I have often commented on the contrast between the attitude based on Darwin’s theory and some of the more negative aspects of Nietzsche’s philosophy that only the strong, the rich and powerful may inherit our world, and the weak must be sacrificed by being discreetly done to death in gas chambers and other available means – and the Gospel of Christ that privileges the weak, the sick and the poor. I am of the conviction that one of the few truly humanist influences in the world today is Christianity!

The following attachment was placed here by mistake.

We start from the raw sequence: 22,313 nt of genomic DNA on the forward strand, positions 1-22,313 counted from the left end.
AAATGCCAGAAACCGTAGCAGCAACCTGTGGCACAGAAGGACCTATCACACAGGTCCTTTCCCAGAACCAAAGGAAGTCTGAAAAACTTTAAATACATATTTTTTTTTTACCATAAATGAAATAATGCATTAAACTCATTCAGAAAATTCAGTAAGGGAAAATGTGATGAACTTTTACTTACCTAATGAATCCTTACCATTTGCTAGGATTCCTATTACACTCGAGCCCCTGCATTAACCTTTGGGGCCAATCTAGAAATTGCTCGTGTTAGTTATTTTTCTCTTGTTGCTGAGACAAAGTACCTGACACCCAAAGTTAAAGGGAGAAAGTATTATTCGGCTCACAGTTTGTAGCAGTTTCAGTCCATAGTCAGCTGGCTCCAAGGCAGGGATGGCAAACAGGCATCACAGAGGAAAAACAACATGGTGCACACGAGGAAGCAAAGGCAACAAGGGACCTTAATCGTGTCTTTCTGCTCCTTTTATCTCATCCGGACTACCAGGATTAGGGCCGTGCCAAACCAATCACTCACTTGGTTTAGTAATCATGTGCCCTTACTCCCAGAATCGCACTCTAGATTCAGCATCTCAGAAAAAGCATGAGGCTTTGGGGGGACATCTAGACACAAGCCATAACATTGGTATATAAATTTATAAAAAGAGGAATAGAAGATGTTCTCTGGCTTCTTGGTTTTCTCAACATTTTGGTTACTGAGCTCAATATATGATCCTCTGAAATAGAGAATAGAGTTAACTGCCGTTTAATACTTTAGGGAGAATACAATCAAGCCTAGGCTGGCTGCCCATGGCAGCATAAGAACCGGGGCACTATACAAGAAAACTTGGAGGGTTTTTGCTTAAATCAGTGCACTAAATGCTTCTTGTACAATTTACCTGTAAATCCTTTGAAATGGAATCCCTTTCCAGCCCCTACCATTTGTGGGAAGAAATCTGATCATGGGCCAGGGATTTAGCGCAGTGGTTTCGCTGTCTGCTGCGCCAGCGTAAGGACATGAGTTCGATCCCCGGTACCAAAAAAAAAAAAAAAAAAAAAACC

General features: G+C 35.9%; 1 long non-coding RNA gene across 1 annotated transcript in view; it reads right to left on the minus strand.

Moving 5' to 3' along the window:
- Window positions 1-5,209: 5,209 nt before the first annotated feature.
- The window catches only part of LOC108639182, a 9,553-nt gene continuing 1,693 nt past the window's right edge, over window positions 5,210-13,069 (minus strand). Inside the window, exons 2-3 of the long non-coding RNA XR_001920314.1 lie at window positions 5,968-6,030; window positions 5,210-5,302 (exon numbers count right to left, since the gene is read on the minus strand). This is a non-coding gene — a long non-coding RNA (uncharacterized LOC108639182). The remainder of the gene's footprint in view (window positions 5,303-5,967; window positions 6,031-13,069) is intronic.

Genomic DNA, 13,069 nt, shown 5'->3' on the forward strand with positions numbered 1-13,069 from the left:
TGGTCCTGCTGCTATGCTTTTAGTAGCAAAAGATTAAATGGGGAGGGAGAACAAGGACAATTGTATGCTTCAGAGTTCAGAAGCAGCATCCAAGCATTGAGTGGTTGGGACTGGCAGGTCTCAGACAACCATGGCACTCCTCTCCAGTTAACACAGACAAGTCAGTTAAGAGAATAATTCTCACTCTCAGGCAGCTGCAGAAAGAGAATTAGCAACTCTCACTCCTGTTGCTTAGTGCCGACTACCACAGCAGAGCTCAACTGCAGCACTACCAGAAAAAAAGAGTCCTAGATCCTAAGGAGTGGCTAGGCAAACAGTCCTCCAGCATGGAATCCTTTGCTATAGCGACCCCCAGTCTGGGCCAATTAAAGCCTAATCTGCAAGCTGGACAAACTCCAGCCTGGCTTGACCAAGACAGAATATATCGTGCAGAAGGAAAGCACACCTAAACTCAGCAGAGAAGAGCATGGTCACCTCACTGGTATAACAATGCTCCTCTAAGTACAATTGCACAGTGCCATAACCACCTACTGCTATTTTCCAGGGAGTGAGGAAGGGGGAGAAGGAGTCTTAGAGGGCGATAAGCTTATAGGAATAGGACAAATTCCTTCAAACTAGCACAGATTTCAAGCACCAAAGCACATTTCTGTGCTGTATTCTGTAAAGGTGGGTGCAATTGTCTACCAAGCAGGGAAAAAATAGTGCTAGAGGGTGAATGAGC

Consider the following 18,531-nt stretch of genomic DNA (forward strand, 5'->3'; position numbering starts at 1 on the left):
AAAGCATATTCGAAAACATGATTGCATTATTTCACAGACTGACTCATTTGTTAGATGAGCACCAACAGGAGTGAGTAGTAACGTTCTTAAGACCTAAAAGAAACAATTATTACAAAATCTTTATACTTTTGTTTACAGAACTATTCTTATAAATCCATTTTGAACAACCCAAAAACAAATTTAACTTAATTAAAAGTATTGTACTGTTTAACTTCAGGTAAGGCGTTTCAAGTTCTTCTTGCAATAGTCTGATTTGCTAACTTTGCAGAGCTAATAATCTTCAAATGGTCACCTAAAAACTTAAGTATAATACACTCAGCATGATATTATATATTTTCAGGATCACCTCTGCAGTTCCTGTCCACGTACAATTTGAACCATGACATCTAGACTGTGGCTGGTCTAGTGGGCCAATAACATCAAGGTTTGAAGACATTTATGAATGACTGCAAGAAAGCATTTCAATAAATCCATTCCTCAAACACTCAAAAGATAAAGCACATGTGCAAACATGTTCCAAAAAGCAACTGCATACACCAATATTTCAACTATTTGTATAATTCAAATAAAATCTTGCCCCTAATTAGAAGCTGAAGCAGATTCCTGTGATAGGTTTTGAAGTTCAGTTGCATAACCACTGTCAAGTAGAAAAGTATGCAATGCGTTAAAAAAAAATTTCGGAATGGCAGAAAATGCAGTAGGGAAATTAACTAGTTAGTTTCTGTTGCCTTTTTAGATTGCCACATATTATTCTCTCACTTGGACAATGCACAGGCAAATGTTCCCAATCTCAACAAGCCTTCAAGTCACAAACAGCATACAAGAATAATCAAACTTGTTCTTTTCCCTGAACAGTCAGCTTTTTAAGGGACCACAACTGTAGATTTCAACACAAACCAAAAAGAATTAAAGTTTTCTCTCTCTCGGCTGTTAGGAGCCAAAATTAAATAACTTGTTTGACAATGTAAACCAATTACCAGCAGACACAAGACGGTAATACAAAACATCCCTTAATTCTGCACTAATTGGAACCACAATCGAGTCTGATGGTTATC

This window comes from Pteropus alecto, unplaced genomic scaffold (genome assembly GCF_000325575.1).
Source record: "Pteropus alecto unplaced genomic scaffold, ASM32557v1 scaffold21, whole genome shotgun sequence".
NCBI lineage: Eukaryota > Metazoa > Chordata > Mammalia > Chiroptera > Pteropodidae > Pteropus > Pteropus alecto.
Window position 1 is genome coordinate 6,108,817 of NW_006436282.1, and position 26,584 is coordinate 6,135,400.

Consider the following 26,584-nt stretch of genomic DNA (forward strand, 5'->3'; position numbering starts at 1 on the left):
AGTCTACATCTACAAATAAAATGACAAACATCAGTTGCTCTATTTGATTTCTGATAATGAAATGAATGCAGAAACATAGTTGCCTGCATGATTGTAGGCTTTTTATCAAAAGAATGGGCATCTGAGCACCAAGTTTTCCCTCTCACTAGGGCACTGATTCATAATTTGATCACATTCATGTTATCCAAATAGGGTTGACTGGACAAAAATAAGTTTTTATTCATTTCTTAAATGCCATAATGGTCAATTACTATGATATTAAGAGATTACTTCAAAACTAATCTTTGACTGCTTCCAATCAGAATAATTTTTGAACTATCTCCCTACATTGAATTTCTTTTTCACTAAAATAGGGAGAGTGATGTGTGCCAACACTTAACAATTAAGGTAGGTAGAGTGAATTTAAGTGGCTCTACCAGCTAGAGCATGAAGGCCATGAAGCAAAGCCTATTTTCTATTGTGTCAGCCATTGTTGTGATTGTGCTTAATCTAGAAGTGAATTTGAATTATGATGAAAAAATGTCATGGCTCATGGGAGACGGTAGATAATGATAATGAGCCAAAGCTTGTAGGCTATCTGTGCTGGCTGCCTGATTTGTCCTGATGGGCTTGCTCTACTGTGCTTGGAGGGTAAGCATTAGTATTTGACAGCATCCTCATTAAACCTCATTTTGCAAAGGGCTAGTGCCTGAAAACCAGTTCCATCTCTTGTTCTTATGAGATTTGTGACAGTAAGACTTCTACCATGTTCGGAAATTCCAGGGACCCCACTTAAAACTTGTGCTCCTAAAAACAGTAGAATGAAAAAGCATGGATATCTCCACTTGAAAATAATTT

There are atypical conditions that fall between the condition of the strong and dominant on one hand and those who are followed by the medical profession to try to bring about a cure or help that person live with his condition. Those who are somewhere in between are simply different. If all our differences can be explained by medical categories, the assumption if given that the status quo of society is correct, and that the sick do not have the same rights as “typicals”. The real question is whether people have to be “fixed” and “made normal”, or whether there must be a new form of “tolerance” or “inclusion” by society, enabling those with differences to thrive as human persons. We see this notion expressed in a number of questions like homosexuality or gender identity. This is where we have to be very careful, because the more you try to impose some form of political correctness on society, the more there will be blowback. We get sick and tired of being told that we have to include those who are not like us, because our own freedom begins to be eroded – and we find out that the whole thing is a euphemism for a whole new kind of totalitarianism. So we are back at square one.